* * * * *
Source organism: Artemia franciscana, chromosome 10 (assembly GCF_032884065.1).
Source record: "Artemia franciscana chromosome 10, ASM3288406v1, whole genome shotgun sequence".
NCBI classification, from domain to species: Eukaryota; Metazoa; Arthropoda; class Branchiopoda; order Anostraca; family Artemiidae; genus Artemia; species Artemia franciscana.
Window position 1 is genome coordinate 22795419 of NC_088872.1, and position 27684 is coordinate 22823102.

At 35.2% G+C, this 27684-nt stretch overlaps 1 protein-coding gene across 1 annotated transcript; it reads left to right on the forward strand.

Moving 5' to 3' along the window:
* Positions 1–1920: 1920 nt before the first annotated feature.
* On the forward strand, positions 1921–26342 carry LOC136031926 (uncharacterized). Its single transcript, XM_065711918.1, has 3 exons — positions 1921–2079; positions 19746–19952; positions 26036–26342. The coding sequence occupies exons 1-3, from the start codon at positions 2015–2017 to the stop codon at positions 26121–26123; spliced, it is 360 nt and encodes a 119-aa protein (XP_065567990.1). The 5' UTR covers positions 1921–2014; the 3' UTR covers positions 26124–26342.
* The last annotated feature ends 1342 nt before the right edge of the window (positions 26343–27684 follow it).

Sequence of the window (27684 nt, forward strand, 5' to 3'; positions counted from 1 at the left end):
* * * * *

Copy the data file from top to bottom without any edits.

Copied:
Source organism: Artemia franciscana, chromosome 10 (assembly GCF_032884065.1).
Source record: "Artemia franciscana chromosome 10, ASM3288406v1, whole genome shotgun sequence".
NCBI classification, from domain to species: Eukaryota; Metazoa; Arthropoda; class Branchiopoda; order Anostraca; family Artemiidae; genus Artemia; species Artemia franciscana.
Window position 1 is genome coordinate 22795419 of NC_088872.1, and position 27684 is coordinate 22823102.

At 35.2% G+C, this 27684-nt stretch overlaps 1 protein-coding gene across 1 annotated transcript; it reads left to right on the forward strand.

Moving 5' to 3' along the window:
* Positions 1–1920: 1920 nt before the first annotated feature.
* On the forward strand, positions 1921–26342 carry LOC136031926 (uncharacterized). Its single transcript, XM_065711918.1, has 3 exons — positions 1921–2079; positions 19746–19952; positions 26036–26342. The coding sequence occupies exons 1-3, from the start codon at positions 2015–2017 to the stop codon at positions 26121–26123; spliced, it is 360 nt and encodes a 119-aa protein (XP_065567990.1). The 5' UTR covers positions 1921–2014; the 3' UTR covers positions 26124–26342.
* The last annotated feature ends 1342 nt before the right edge of the window (positions 26343–27684 follow it).

Sequence of the window (27684 nt, forward strand, 5' to 3'; positions counted from 1 at the left end):